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Fréchette urges collective international response to emerging security threats

19 January Deputy Secretary-General Louise Fréchette today made a strong case for the ability of the United Nations to evolve, while stressing the need for a strengthened collective response to emerging security threats.

Delivering the keynote address to the Canadian Club in Montreal, she said it is legitimate to ask whether existing collective security mechanisms - including the UN - can rise to the challenge posed by terrorism and other perils. In particular, she called attention to the role of international bodies in intervening in the domestic affairs of States when necessary to combat gross human rights violations, including genocide and ethnic cleansing.

Contrary to the perception of some, she said, the UN is capable of adapting to new challenges and has already, in recent years, undergone significant reform in order to function more effectively. "The principles which guide us have also evolved," she said.

Offering examples of recent successes, she cited the UN's role in fostering East Timor's independence, its help with Afghanistan's political transition, and its complex operations in African countries such as Sierra Leone, Liberia and the Democratic Republic of the Congo.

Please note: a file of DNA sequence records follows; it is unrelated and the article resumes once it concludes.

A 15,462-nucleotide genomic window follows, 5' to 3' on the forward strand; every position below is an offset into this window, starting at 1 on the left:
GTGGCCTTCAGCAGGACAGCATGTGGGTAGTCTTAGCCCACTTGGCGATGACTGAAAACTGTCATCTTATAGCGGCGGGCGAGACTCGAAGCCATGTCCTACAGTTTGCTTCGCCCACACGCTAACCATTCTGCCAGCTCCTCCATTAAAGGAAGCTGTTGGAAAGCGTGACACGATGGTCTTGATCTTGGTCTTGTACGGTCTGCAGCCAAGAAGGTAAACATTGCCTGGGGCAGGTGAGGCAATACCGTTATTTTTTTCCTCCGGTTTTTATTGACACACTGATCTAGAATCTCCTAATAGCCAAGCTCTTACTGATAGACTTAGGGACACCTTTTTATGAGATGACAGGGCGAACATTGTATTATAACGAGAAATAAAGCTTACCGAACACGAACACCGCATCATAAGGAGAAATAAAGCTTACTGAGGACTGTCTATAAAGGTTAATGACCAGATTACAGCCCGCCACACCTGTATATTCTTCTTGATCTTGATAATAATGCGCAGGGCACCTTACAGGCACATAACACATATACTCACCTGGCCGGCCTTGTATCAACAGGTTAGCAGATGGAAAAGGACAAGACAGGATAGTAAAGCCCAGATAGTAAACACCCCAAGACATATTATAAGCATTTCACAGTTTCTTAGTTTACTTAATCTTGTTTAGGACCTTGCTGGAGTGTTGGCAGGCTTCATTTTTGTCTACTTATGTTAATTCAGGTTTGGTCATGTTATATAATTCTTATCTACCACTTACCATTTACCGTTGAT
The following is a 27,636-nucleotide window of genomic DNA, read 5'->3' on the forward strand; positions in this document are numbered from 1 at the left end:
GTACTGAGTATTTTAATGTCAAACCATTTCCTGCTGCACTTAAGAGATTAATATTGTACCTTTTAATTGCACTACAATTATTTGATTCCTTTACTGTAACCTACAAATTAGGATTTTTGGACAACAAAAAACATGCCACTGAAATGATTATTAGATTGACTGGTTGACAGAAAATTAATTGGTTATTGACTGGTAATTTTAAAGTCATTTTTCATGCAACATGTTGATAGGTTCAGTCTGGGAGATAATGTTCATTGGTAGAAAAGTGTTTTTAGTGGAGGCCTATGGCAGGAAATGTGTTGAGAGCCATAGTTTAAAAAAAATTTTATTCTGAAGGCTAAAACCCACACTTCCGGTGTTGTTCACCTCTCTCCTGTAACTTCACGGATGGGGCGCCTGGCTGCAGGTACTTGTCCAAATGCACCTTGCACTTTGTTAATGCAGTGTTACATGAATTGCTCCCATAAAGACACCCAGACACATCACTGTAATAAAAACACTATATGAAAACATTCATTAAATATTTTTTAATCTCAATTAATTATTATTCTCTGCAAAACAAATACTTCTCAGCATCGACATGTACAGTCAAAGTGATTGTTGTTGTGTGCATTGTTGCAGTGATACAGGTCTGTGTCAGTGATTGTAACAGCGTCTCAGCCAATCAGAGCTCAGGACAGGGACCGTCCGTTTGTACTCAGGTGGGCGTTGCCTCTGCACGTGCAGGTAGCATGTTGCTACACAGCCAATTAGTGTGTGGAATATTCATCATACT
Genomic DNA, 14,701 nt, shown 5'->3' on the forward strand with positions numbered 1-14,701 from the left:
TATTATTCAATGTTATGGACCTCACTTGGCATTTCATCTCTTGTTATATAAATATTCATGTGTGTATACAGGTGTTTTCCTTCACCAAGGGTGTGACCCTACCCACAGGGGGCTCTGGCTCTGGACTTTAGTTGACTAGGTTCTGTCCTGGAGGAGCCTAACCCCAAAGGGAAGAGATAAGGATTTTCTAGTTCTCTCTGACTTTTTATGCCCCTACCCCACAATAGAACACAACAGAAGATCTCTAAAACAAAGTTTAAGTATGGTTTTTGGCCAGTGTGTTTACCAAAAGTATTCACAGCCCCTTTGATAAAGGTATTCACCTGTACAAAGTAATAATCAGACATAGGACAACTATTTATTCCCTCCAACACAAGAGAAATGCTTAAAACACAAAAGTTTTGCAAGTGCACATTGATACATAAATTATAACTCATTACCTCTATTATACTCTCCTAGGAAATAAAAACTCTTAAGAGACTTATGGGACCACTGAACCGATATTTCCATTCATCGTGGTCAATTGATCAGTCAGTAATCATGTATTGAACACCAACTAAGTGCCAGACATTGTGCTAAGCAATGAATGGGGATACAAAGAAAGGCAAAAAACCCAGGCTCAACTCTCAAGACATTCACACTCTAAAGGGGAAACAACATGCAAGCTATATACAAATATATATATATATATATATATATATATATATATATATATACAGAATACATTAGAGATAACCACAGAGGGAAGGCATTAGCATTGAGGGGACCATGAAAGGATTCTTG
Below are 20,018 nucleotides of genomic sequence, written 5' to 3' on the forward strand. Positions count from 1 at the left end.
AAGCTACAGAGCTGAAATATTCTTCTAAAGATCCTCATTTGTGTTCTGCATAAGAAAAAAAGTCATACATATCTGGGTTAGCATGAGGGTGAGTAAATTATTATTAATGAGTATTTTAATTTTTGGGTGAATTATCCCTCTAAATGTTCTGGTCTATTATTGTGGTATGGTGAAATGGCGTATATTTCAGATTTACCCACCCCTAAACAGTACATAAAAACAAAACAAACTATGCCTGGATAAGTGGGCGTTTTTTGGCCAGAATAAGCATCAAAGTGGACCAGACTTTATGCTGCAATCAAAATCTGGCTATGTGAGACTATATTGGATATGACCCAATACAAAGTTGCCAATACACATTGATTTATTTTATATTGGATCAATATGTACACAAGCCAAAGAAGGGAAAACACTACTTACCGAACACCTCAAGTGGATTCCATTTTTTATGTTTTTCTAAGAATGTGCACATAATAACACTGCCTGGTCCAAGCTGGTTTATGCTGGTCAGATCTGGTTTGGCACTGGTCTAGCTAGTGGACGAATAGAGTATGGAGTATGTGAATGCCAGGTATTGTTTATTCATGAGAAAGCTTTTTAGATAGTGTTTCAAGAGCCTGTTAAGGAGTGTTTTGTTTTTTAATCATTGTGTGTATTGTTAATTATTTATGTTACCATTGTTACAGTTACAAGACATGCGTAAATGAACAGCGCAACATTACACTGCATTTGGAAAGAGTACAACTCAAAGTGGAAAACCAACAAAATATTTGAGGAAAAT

"The UN has also been very active in addressing terrorism and weapons of mass destruction - and its role in that effort is more important than is usually recognized," she said, pointing to the establishment of the Security Council's Counter-Terrorism Committee.

But the UN has reached a critical juncture, the Deputy Secretary-General asserted. "We have to be able to fashion collective responses to challenges such as those posed by Iraq or Al-Qaida, just as we have to deal better with mass killings such as we saw in Rwanda and Srebrenica."

Towards that end, she noted that Secretary-General Kofi Annan has created a High-Level Panel to examine these issues and make concrete proposals to strengthen the international system. "We need to come out of this review with a stronger consensus within the international community on the principles and rules which must govern the pursuit of peace and security, as well as the political will to bring whatever improvement might be required to our collective mechanisms and institutions," she said.

She also called on the international community to uphold the Millennium Development Goals to reduce poverty and to address HIV/AIDS.

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